Know your farmworker, know your food: Zulema Lopez, 12, left, with her her mother and sister.
Agriculture tends to cling to certain practices long after the rest of society has discarded them as morally repugnant.
You might think slavery ended after the Civil War, yet it exists to this day in Florida's tomato fields, as Barry Estabrook demonstrates in his brilliant book Tomatoland. Likewise, the practice of subjecting children to hard, hazardous, and low-paid labor seems like a discarded relic of Dickens' London or Gilded Age New York. But here in the United States, hundreds of thousands of kids are doing one of our most dangerous jobs: farm work. They toil under conditions so rough that Human Rights Watch (HRW) has seen fit two issue two damning reports (here and here) on the topic over the past decade.
In the second report, from May 2010, the group concluded: "Shockingly, we found that conditions for child farmworkers in the United States remain virtually as they were a decade ago." Which is to say, appalling. The kids who pick our crops are routinely exposed to toxic pesticides, their fatality rate is four times that of other working youth, and they are four times more likely to drop out than the average American kid—overall, HRW reports, just a third of farmworker kids finish high school.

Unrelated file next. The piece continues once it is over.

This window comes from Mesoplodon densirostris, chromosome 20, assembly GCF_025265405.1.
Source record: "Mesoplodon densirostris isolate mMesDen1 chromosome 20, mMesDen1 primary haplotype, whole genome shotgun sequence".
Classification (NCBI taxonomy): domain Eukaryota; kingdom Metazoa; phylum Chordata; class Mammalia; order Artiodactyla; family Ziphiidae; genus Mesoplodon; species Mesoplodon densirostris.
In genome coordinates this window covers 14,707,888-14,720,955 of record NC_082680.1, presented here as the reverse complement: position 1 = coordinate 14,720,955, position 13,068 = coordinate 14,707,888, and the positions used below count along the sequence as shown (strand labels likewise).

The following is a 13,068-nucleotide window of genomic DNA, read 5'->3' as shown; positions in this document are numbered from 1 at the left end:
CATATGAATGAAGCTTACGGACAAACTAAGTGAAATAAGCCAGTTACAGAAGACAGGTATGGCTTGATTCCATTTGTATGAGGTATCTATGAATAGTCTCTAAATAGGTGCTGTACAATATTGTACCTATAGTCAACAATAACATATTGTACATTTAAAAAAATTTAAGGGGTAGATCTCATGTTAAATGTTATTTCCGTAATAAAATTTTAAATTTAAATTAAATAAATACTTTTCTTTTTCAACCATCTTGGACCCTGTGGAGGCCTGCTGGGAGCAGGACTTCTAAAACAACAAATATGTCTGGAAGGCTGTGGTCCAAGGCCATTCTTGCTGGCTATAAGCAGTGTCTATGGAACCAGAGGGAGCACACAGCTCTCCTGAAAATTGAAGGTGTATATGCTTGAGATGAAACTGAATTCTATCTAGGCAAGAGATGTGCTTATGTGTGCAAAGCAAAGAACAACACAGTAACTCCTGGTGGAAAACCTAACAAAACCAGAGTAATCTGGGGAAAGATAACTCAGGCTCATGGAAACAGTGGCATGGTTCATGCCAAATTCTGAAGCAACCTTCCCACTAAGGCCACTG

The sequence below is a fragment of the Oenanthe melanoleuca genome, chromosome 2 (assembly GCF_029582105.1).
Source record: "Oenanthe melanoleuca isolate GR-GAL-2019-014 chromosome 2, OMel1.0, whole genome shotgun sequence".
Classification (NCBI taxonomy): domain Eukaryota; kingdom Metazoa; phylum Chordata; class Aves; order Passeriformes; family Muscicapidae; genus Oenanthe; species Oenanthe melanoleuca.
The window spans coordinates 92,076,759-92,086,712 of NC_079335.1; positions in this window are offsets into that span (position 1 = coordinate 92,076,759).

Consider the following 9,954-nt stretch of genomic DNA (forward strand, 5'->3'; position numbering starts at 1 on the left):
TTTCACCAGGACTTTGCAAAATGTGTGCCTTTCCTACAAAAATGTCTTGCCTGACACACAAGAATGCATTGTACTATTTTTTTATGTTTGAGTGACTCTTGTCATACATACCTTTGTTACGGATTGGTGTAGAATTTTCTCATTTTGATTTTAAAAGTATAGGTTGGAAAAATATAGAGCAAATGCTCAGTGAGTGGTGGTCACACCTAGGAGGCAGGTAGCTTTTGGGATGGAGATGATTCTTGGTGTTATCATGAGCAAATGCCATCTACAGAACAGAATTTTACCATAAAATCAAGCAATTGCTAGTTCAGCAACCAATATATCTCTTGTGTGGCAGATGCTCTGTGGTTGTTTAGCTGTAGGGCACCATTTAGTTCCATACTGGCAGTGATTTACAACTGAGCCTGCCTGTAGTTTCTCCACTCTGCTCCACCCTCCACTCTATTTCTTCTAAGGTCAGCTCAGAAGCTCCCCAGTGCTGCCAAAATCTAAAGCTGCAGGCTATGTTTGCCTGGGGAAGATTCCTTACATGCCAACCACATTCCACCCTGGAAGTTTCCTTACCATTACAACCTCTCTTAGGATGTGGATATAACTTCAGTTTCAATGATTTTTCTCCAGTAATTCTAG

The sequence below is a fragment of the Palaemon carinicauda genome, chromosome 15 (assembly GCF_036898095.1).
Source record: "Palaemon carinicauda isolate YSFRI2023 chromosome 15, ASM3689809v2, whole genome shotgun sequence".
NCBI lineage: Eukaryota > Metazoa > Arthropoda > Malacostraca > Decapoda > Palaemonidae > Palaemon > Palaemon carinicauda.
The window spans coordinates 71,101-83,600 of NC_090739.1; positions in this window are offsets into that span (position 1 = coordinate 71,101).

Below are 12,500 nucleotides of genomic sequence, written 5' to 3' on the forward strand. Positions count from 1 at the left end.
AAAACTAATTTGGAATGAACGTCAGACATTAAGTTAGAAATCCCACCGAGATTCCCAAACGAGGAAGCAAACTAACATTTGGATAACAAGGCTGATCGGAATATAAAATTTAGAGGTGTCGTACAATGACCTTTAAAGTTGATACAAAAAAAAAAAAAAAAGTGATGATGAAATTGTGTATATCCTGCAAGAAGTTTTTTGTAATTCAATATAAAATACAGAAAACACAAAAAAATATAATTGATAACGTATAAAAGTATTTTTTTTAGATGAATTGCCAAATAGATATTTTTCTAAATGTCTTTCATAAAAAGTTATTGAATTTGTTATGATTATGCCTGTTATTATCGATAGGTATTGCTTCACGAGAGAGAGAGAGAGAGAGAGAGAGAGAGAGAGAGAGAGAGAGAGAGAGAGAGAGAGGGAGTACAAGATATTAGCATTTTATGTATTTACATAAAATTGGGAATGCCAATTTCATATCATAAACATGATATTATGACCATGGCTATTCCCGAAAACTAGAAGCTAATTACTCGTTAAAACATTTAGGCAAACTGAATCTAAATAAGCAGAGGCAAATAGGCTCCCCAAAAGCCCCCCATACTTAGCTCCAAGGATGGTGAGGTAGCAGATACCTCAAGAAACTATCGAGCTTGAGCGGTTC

Oddly, there's nothing illegal about their plight—most federal laws governing child labor don't apply to farms, according to HRW; the US government spends $26 million fighting abusive child labor in other countries, but has failed to bring the fight to America's fields.
The Harvest/La Cosecha, a new documentary directed by the veteran photographer and human rights advocate U. Roberto Romano, shines a bright light on this murky corner of the agribusiness universe. The film traces the lives of three teenagers and their families as they move across the US following the harvest, from Texas onion fields to Michigan apple groves and places in between.